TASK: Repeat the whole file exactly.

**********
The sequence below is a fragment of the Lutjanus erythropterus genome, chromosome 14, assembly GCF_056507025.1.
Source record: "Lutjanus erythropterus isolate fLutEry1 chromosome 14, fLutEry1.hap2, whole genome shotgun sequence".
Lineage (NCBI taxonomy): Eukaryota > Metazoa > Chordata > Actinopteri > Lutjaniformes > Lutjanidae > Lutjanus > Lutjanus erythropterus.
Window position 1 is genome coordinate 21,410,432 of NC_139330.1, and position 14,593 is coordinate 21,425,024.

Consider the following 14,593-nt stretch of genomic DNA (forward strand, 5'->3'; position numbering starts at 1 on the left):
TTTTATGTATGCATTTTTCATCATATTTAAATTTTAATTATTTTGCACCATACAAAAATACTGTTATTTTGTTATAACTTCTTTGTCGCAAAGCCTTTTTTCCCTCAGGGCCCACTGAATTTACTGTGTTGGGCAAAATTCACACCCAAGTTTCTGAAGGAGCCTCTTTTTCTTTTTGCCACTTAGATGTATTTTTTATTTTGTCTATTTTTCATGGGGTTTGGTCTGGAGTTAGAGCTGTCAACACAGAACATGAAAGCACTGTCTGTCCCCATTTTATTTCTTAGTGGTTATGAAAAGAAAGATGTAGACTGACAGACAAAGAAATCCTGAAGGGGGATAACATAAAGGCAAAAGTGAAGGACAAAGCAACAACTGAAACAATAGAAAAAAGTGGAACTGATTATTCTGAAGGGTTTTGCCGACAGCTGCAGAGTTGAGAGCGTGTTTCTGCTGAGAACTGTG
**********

The sequence below is a fragment of the Lutjanus erythropterus genome, chromosome 14, assembly GCF_056507025.1.
Source record: "Lutjanus erythropterus isolate fLutEry1 chromosome 14, fLutEry1.hap2, whole genome shotgun sequence".
Lineage (NCBI taxonomy): Eukaryota > Metazoa > Chordata > Actinopteri > Lutjaniformes > Lutjanidae > Lutjanus > Lutjanus erythropterus.
Window position 1 is genome coordinate 21,410,432 of NC_139330.1, and position 14,593 is coordinate 21,425,024.

Consider the following 14,593-nt stretch of genomic DNA (forward strand, 5'->3'; position numbering starts at 1 on the left):
TTTTATGTATGCATTTTTCATCATATTTAAATTTTAATTATTTTGCACCATACAAAAATACTGTTATTTTGTTATAACTTCTTTGTCGCAAAGCCTTTTTTCCCTCAGGGCCCACTGAATTTACTGTGTTGGGCAAAATTCACACCCAAGTTTCTGAAGGAGCCTCTTTTTCTTTTTGCCACTTAGATGTATTTTTTATTTTGTCTATTTTTCATGGGGTTTGGTCTGGAGTTAGAGCTGTCAACACAGAACATGAAAGCACTGTCTGTCCCCATTTTATTTCTTAGTGGTTATGAAAAGAAAGATGTAGACTGACAGACAAAGAAATCCTGAAGGGGGATAACATAAAGGCAAAAGTGAAGGACAAAGCAACAACTGAAACAATAGAAAAAAGTGGAACTGATTATTCTGAAGGGTTTTGCCGACAGCTGCAGAGTTGAGAGCGTGTTTCTGCTGAGAACTGTG